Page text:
One of the greatest liberties is Blonde takes with Marilyn’s life is the throuple relationship she embarks on with Charlie “Cass” Chaplin Jr. and Edward “Eddy” G. Robinson Jr. Their threesome, which they dub “the Geminis” becomes the scandalous talk of the town, with Marilyn’s talent agent urging her to end it to try and curb bad press. A pregnancy that ends in an abortion brings the end of “the Geminis’” relationship. In reality, there’s no no evidence that Monroe was in a throuple or that the relationship was ever a subject of Hollywood gossip, although a brief affair between Monroe and Chaplin was the subject of rumors at the time and was later confirmed by him in his 1960 autobiography.
Her marriage to Joe DiMaggio
Blonde. L to R: Bobby Cannavale as The Ex-Athlete & Ana de Armas as Marilyn Monroe.
2022 © Netflix—2022 © Netflix
Blonde follows the rise and fall of many of Monroe’s relationship and marriages. In the film, she meets and falls in love with “The Ex-Athlete,” a character based on the baseball star and Monroe’s ex-husband Joe DiMaggio. They share a common desire to marry, have children and live a peaceful life away from the spotlight. After they marry, however, some disparities between their hopes for the future arise: The Ex-Athlete doesn’t share her interest in poetry or fine art and on visits to his family’s home, Marilyn is gently mocked for her lack of homemaking skills. His volatile jealousy, domestic violence and volatile jealousy are the real problems in their marital relationship. One particularly disturbing scene is when he beat Marilyn with his belt after seeing her filming her subway grate scene. The Seven Year Itch.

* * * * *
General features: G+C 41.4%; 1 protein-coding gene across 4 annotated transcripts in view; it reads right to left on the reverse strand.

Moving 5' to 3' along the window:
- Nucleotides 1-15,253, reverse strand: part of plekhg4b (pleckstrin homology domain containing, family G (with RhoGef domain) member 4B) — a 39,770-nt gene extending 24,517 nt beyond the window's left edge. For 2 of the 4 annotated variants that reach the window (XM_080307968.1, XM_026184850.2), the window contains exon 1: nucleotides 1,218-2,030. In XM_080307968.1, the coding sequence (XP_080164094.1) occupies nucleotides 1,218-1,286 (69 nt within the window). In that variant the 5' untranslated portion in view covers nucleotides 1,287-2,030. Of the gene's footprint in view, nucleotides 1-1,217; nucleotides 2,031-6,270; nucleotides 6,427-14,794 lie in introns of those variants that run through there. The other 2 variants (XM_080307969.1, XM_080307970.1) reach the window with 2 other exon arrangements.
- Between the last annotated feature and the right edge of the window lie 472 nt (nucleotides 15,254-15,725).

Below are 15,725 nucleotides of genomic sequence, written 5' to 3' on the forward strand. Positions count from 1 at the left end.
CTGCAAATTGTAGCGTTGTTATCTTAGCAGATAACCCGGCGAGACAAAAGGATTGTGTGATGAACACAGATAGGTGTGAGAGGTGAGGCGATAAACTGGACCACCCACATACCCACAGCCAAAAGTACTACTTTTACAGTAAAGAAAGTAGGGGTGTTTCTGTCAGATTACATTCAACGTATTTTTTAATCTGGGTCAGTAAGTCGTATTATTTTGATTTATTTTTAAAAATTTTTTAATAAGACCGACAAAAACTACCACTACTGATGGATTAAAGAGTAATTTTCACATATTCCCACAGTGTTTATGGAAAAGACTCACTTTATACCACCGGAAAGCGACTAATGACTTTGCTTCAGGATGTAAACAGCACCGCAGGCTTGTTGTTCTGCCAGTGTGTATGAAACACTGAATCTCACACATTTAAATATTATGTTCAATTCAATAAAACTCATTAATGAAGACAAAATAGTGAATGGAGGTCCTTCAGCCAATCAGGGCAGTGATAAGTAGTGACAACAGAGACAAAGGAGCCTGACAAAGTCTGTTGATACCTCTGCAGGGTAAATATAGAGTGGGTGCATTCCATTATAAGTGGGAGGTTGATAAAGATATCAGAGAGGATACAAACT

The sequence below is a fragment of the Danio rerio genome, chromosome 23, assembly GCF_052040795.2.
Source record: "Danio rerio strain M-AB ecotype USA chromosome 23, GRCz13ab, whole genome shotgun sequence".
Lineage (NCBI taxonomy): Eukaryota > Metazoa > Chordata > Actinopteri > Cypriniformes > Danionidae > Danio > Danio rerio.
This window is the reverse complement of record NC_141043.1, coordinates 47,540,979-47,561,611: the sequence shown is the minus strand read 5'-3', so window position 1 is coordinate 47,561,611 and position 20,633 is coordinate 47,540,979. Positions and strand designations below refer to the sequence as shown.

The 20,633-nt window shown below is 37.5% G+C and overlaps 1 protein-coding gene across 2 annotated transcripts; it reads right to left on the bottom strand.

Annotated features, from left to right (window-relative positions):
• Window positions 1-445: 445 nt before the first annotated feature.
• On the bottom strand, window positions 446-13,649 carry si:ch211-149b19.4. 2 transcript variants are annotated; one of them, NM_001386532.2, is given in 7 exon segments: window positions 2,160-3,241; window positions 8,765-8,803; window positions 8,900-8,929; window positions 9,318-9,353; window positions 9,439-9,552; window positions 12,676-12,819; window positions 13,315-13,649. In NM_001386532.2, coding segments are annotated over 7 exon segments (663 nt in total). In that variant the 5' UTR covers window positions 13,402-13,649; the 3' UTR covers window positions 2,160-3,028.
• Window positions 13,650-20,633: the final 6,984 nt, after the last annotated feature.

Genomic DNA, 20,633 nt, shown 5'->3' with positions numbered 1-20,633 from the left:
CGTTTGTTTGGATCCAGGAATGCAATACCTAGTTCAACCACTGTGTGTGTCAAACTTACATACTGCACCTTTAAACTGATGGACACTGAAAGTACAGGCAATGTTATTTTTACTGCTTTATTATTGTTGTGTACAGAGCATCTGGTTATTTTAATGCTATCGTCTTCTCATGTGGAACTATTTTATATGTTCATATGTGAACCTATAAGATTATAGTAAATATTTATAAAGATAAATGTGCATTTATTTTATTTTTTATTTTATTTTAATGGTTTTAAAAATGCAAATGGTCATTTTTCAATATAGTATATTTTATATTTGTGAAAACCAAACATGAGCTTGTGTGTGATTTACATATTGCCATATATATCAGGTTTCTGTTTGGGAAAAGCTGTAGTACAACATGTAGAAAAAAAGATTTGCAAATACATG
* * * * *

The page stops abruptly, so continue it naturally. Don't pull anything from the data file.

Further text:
In real life, DiMaggio’s jealousy and violent behavior led to the end of his marriage to Monroe. After two years of being together, the couple married in 1954. They began to experience marital difficulties almost instantly. The marriage lasted only nine months. Conflict began during their honeymoon, when the couple traveled to Japan for DiMaggio’s promotional baseball tour. On the trip, Monroe was asked to perform for American troops in Korea, much to DiMaggio’s consternation. DiMaggio was also controlling when it came to Monroe’s career: he wanted her to stop taking “dumb blonde” roles and avoid the sexualized public persona that had made her famous, and eventually become a full-time stay-at-home wife. His wife was a star in her own right and it was obvious that DiMaggio did not like being overshadowed. There were numerous allegations made against Monroe, even by his son. Their marriage ended with the filming. Itch for Seven Years; according to photographer George S. Zimbel, who was on set photographing the scene, DiMaggio stormed off the New York City set in a fury after watching the crowd go wild for Marilyn’s skirt billowing up above the subway grate. A violent fight was reported at their hotel that night and Monroe filed for divorce when she returned to California after the shoot, citing “mental cruelty.”